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APRA chairman Wayne Byres says the inquiry will provide the CBA with change recommendations. Mick Tsikas/AAP

APRA could have investigated CBA years ago: experts

The Australian Prudential Regulation Authority (APRA) has become the second regulator to independently investigate the Commonwealth Bank of Australia. Experts say the inquiry puts the regulator in the tricky position of being tough on bank scandals but juggling its close relationship with the government and the CBA.

The inquiry follows civil proceedings launched against the bank for being complicit in money laundering.

“APRA cannot leave this deterioration in the public’s trust and confidence in our banks to fester for any longer,” says Eliza Wu, from the University of Sydney.

The investigation will be run by an independent panel, appointed by APRA. It will run for six months after which the regulator will receive a final report, to be made public.

The inquiry focus will be on governance, culture and accountability frameworks at the CBA. APRA Chairman Wayne Byres said:

A key objective of the inquiry will be to provide CBA with a set of recommendations for organisation and cultural change, where that is identified as being necessary.

The inquiry will have the power to compel CBA employees to provide information at its request, notwithstanding anything to the contrary in a confidentiality agreement. But it will not have the power to compel witness statements from people outside the organisation, which a royal commission would have.

“The fact that the inquiry is proposed to be independent is critical. That has potential to inhibit the potential for any ‘capture’ of the regulator to flow through into the conduct, findings and outcomes of the inquiry. For this to be the case, it is critical that those leading the inquiry are genuinely independent of mind, appearance and have the support necessary to conduct the inquiry effectively,” says Suzanne Le Mire, from the University of Adelaide.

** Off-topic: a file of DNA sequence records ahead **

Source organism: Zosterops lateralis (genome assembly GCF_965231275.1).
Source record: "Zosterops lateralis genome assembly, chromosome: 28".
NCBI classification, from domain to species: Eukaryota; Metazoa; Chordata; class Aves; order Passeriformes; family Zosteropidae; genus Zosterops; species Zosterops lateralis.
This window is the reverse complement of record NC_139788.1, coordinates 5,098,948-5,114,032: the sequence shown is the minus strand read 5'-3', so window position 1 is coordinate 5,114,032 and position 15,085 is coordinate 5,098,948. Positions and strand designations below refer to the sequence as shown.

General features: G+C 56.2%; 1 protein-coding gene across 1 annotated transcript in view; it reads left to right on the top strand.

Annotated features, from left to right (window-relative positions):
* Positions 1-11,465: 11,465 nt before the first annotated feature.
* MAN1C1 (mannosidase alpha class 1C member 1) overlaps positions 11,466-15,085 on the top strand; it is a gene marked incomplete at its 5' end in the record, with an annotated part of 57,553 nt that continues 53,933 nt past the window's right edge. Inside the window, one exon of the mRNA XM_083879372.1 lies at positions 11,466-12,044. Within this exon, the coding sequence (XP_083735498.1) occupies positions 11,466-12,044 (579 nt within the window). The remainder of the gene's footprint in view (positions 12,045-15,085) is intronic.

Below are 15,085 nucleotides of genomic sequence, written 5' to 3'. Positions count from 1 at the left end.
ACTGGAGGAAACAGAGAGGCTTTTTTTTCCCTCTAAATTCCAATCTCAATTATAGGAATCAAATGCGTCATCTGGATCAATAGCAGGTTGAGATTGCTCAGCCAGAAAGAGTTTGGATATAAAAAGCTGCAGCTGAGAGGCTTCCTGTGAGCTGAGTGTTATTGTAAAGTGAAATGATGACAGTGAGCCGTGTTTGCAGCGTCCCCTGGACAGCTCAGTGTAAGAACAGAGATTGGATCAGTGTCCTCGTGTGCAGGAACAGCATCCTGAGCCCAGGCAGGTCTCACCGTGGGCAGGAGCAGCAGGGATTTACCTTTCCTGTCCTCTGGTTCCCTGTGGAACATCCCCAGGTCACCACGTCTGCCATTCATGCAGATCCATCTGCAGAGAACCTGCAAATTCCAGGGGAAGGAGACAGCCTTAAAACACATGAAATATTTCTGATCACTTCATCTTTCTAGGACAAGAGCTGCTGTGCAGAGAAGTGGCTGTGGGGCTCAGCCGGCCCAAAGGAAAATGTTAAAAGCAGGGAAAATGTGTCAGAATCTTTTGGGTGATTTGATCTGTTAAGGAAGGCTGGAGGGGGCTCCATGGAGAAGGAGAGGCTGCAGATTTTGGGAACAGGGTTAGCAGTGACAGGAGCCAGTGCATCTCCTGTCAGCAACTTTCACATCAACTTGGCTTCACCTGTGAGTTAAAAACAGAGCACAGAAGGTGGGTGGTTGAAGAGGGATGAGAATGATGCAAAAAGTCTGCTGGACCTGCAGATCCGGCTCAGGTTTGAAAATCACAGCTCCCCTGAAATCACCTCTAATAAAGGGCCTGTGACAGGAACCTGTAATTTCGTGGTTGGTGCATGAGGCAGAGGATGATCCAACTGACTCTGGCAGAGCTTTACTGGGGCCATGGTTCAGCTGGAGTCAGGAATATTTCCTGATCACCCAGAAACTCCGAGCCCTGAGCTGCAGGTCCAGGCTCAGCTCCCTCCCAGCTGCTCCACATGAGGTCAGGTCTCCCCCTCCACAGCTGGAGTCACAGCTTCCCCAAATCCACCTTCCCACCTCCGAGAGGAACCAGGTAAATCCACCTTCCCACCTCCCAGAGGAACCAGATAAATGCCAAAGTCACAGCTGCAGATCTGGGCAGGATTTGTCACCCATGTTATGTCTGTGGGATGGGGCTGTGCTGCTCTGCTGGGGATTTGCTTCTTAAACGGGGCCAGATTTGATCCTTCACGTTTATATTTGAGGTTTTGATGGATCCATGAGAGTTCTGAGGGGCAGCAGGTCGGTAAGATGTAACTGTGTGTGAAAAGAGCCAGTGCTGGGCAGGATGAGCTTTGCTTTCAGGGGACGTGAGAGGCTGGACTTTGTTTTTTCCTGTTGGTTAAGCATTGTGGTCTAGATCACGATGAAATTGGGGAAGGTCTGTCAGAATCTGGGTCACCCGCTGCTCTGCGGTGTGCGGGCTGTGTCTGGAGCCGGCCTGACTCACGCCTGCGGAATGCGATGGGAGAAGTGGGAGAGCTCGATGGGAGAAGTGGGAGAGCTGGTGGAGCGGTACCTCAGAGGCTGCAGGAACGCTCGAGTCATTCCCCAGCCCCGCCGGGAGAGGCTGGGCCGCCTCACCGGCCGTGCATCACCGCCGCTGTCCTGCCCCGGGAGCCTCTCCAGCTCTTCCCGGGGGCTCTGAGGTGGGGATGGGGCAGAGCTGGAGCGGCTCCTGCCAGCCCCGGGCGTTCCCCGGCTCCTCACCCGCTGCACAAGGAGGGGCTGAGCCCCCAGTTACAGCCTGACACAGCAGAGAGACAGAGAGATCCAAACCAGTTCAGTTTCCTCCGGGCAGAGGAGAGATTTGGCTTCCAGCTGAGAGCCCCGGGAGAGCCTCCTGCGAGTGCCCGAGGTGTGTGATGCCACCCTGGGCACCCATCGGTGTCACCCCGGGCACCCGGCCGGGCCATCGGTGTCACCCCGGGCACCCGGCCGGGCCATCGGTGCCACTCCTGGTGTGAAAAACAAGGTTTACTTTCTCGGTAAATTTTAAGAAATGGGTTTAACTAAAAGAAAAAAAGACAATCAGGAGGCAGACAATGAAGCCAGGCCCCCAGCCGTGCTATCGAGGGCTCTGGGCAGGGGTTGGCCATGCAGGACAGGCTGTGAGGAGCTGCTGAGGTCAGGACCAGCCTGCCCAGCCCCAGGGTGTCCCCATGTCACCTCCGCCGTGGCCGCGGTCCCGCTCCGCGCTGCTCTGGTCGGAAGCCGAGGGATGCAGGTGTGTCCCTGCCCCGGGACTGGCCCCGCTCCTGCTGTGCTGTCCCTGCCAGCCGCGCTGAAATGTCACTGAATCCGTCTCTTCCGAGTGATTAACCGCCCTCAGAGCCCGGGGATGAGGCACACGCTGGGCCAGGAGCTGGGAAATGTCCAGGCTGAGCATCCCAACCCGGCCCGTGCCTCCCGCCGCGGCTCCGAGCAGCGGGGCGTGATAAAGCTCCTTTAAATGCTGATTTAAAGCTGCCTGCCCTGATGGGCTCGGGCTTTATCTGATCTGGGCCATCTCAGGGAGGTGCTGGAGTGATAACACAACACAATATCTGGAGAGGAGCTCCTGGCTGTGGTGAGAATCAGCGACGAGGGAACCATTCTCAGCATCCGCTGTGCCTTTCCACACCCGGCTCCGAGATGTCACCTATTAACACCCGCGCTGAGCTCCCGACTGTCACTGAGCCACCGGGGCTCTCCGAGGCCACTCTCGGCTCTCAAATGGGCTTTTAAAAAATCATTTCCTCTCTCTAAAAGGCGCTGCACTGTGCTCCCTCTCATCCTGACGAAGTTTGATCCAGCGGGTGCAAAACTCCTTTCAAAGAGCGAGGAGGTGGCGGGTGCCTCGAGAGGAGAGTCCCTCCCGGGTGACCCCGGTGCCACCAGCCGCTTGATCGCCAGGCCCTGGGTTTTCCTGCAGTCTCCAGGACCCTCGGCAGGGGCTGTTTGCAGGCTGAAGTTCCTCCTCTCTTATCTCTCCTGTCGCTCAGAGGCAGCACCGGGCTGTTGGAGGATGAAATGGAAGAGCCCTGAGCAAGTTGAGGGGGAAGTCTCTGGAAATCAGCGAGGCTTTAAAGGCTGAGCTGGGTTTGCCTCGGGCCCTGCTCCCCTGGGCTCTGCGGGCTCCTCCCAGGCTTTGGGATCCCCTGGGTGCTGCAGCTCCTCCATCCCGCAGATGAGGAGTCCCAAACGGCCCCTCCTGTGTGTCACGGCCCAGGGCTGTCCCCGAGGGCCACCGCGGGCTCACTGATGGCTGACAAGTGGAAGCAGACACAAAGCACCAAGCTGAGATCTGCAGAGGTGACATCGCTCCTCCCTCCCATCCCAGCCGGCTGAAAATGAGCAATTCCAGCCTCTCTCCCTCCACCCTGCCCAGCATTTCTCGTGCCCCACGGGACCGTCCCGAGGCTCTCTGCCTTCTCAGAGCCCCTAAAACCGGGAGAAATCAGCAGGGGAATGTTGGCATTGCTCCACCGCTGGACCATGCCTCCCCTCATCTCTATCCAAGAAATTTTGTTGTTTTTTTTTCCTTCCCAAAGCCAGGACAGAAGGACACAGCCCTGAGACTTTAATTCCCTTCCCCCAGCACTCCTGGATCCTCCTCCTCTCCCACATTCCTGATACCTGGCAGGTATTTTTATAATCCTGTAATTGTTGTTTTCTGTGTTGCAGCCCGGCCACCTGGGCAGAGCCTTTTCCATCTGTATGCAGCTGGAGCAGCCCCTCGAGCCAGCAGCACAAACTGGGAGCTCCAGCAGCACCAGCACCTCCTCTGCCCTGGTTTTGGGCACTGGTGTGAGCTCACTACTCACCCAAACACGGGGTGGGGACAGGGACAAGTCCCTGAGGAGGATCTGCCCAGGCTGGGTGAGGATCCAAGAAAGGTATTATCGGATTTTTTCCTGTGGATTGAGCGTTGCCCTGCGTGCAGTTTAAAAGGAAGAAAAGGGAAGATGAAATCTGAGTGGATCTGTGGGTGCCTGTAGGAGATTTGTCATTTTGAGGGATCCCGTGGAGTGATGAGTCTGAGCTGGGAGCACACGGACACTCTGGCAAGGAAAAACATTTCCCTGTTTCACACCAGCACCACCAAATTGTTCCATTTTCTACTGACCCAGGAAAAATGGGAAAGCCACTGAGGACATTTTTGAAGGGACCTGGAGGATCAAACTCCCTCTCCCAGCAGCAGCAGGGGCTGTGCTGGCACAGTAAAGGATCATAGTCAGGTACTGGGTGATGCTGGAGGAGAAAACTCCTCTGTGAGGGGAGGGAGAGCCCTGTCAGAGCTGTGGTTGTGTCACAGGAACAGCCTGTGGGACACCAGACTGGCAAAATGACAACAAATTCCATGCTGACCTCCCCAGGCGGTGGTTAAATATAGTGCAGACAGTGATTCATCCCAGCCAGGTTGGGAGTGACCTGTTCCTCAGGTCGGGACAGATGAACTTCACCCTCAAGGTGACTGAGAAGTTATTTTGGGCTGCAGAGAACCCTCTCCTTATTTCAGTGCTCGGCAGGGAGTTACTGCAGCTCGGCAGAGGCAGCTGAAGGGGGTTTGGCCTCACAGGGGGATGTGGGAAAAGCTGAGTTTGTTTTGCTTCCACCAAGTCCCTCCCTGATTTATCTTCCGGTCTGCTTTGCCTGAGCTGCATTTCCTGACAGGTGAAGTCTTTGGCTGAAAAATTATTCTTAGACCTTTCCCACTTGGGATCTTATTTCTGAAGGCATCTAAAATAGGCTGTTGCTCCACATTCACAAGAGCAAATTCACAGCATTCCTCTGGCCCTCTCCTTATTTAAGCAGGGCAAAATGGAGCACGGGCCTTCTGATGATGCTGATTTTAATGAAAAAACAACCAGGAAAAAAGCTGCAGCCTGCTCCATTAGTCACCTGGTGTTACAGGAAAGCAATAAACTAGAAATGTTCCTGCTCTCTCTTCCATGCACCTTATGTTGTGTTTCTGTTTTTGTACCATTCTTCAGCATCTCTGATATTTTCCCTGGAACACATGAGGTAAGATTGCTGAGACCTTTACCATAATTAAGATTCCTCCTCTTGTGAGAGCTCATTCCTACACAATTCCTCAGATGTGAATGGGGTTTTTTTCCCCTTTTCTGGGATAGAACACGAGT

The government has come out in support of the inquiry. But the timing of the response has raised questions about whether the regulator should have acted sooner.

“Morrison has stated that APRA is independent, and that this is APRA’s decision, not his. But the timing raises questions in light of the Treasurer’s obvious pique, motivated no doubt by the political capital that the Turnbull government has expended resisting a royal commission - no mean feat for a government with a one seat majority and trailing badly in the polls,” says Andy Schmulow, from the University of Western Australia.

APRA’s ability to prosecute the CBA relies on prudential standards which set out minimum foundations for good governance. But Schmulow says APRA has had many opportunities to investigate this, since its introduction in 2015.

“The question is whether APRA’s announcement of an inquiry should have come earlier - possibly years earlier - and if so whether APRA’s announcement today is mere coincidence, or whether it is responding to pressure from the Treasurer,” he says.

Academics agree that APRA is the best agency to run an inquiry on the CBA, due to the agency’s close relationship with the banks and knowledge of the industry.

“APRA is really the only agency which could do it. It already has a team focused on each of the banks. None of the other agencies has any deep knowledge of how banks work,” says Rodney Maddock, from Monash University.

“The banks and the regulators are involved in regular two-way conversations. Such interaction is essential to the way Australia supervises its banks, rather than launching legal cases at each other. Most countries regard our regulatory model as one of the best in the world.”

The CBA has faced a series of scandals involving its insurance and financial advice and planning arms and most recently for not complying with the Anti-Money Laundering and Counter-Terrorism Financing Act.

The inquiry puts the regulator in a difficult trade-off in dealing with threats to financial security and creating unfair competition, if its perceived to be focusing too much scrutiny on one bank.

“If APRA is not seen to be asking serious questions into how this could have come about and to conduct a critical evaluation of CBA’s risk management framework and the checks and balances that are meant to be in place, there is a danger that depositors may start pulling out their savings… we end up with a liquidity drainage out of our banking system and a major disruption to credit supply,” Eliza Wu says.

CBA is the largest bank in Australia by total assets and by the amount of deposit funding that it has.

The inquiry might also have ramifications for other cases yet to be launched by international regulators against the bank.

“Reports indicate that Hong Kong and Malaysian authorities are requesting information from CBA about cross-border anti-money laundering and counter terrorism failures. What would be of even greater concern is that any transactions that involve US dollars would have to go through and be cleared in New York, and in the past the US authorities have taken steps against, among others, Australian entities for illegal conduct. This includes conduct that went nowhere near the US. So this potentially opens multiple battle fronts for CBA both foreign and domestic,” says Andy Schmulow.

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